On the Difference Between Certainty and Faith



September 13, 2020

John 7:25-32 (NIV)

At that point some of the people of Jerusalem began to ask, “Isn’t this the man they are trying to kill? Here he is, speaking publicly, and they are not saying a word to him. Have the authorities really concluded that he is the Messiah? But we know where this man is from; when the Messiah comes, no one will know where he is from.”

Then Jesus, still teaching in the temple courts, cried out, “Yes, you know me, and you know where I am from. I am not here on my own authority, but he who sent me is true. You do not know him, but I know him because I am from him and he sent me.”

At this they tried to seize him, but no one laid a hand on him, because his hour had not yet come. Still, many in the crowd believed in him. They said, “When the Messiah comes, will he perform more signs than this man?”

The Pharisees heard the crowd whispering such things about him. Then the chief priests and the Pharisees sent temple guards to arrest him.


Let’s not forget what we are dealing with here. Jesus is from Nazareth. Everybody knows it, including Jesus. Jesus is from heaven. Nobody knows it, except Jesus.

How would anyone know this? What would cause someone to believe this? For the Jews this would have constituted pure heresy. God could never have been more than one according to the revealed faith of Monotheism. And God could never have been an actual human being.

This is a real problem for the leaders of Israel and the temple. Add to this the growing uprising of faith among the people and we have a problem of Houstonian proportion. Of course, they needed to do something about Jesus. Put yourself in their shoes. How would they understand anything other than that Jesus was a rogue prophet?

And that’s the big problem with religion. It’s not faith, but certainty. Certainty destroys faith by crushing anything that challenges it. In our fallen state we crave certainty because with it we can grasp at control. But truth will not be controlled. It can only be embraced. Faith embraces truth, while certainty tries to pin it down. Is not this the great irony—these bastions of religious certainty, the ones with a lock on the truth—would ultimately pin Jesus, the truth, down. . . to a cross.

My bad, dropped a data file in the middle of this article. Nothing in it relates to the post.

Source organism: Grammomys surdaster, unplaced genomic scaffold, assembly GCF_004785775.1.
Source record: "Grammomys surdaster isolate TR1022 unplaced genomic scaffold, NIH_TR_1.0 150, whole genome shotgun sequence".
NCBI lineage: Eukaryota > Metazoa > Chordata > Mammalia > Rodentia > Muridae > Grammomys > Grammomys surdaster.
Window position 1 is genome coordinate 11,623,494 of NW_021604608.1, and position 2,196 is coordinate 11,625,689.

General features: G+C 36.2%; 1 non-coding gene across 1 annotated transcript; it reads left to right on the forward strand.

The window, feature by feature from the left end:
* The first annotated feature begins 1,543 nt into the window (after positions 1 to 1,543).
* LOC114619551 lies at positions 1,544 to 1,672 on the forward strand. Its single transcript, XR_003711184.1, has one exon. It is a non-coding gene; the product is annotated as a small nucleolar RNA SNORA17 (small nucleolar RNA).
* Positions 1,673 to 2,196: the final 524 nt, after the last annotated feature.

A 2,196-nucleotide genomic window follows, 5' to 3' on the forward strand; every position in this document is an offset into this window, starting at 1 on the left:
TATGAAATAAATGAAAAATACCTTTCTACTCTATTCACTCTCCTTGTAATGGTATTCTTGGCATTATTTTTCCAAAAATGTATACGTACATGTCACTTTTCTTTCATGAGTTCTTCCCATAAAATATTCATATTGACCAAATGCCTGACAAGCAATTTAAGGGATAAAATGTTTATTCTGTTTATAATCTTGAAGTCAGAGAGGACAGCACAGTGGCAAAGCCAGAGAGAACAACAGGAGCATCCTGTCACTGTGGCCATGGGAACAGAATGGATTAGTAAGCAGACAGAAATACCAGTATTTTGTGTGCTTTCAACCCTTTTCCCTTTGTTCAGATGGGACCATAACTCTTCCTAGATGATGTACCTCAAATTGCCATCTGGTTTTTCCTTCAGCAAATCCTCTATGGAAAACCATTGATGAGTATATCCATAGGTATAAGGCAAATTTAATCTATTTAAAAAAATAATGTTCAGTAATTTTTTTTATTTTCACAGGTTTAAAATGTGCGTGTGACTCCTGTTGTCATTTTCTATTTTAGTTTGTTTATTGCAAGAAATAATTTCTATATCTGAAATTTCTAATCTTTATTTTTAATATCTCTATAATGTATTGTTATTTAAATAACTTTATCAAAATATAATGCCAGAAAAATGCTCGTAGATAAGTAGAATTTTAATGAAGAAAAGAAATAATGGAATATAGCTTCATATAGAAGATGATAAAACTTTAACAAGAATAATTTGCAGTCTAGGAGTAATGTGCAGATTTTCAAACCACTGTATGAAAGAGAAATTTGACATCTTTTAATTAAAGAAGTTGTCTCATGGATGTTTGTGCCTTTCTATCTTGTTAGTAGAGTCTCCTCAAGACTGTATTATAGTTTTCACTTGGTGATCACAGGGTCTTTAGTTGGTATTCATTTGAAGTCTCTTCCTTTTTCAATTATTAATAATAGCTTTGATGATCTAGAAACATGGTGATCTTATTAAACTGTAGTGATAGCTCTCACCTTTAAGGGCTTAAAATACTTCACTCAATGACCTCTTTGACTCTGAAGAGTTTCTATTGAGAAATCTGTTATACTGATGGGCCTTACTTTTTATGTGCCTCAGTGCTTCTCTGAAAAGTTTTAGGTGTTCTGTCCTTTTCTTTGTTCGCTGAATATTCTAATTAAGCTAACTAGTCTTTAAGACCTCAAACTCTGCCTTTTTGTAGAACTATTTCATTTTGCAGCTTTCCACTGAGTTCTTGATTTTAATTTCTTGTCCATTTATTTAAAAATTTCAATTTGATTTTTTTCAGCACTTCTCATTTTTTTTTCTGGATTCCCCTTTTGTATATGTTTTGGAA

The Pharisees heard the crowd whispering such things about him. Then the chief priests and the Pharisees sent temple guards to arrest him.

And lest we blame them, we must realize they are only earlier versions of us.

In defense of the truth, they arrested the truth. In exalting the truth, they executed the truth. Miracle of miracles, because of his arrest we were set free. Because of his execution we were exonerated. In the imprisonment of the grave, he rose from the dead. End of story.

Actually, it’s the beginning all over again.


Abba Father, we thank you for your Son, Jesus, who in being taken captive set us free from our captivity. Grant us the gift of faith and the courage to let go of the lie of certainty. Though truth be fixed, it will not be held captive by the control we wield with our certainty. Let faith arise. Come, Holy Spirit, and let faith arise. We pray in Jesus’ name, amen.


1. What do you think of this distinction between certainty and faith?

2. Why do we crave certainty? Why do we struggle with faith?

3. Why do we think we would not be standing with the religious leaders had we been there at the time?

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For the Awakening,
J.D. Walt


Farmer. Poet. Theologian. Jurist. Publisher. Seedbed's Sower-in-Chief.


  1. Certainty is a polite word for Religion , certainty is head knowledge, certainty is safety and caution , certainty is rigid and correctness. the life of Christ is so opposite to these things. But oh how we disguise our empires of certainty to look so free